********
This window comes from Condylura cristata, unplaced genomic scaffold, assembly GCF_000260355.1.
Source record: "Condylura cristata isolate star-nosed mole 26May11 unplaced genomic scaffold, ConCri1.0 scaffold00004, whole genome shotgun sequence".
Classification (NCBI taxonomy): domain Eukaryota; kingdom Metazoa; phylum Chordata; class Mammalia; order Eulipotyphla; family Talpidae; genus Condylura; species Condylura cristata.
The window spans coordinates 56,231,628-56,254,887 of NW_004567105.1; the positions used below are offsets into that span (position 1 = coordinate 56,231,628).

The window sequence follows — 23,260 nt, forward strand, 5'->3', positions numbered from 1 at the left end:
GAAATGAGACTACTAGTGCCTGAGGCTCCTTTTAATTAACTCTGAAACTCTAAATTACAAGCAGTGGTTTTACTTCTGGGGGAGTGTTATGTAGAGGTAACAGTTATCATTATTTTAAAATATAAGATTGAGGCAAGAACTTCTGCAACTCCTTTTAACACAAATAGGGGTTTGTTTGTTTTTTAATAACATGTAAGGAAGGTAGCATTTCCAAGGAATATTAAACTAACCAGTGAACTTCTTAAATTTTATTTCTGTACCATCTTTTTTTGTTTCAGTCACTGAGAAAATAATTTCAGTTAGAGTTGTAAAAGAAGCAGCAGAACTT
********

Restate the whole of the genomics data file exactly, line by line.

This window comes from Condylura cristata, unplaced genomic scaffold, assembly GCF_000260355.1.
Source record: "Condylura cristata isolate star-nosed mole 26May11 unplaced genomic scaffold, ConCri1.0 scaffold00004, whole genome shotgun sequence".
Classification (NCBI taxonomy): domain Eukaryota; kingdom Metazoa; phylum Chordata; class Mammalia; order Eulipotyphla; family Talpidae; genus Condylura; species Condylura cristata.
The window spans coordinates 56,231,628-56,254,887 of NW_004567105.1; the positions used below are offsets into that span (position 1 = coordinate 56,231,628).

The window sequence follows — 23,260 nt, forward strand, 5'->3', positions numbered from 1 at the left end:
GAAATGAGACTACTAGTGCCTGAGGCTCCTTTTAATTAACTCTGAAACTCTAAATTACAAGCAGTGGTTTTACTTCTGGGGGAGTGTTATGTAGAGGTAACAGTTATCATTATTTTAAAATATAAGATTGAGGCAAGAACTTCTGCAACTCCTTTTAACACAAATAGGGGTTTGTTTGTTTTTTAATAACATGTAAGGAAGGTAGCATTTCCAAGGAATATTAAACTAACCAGTGAACTTCTTAAATTTTATTTCTGTACCATCTTTTTTTGTTTCAGTCACTGAGAAAATAATTTCAGTTAGAGTTGTAAAAGAAGCAGCAGAACTT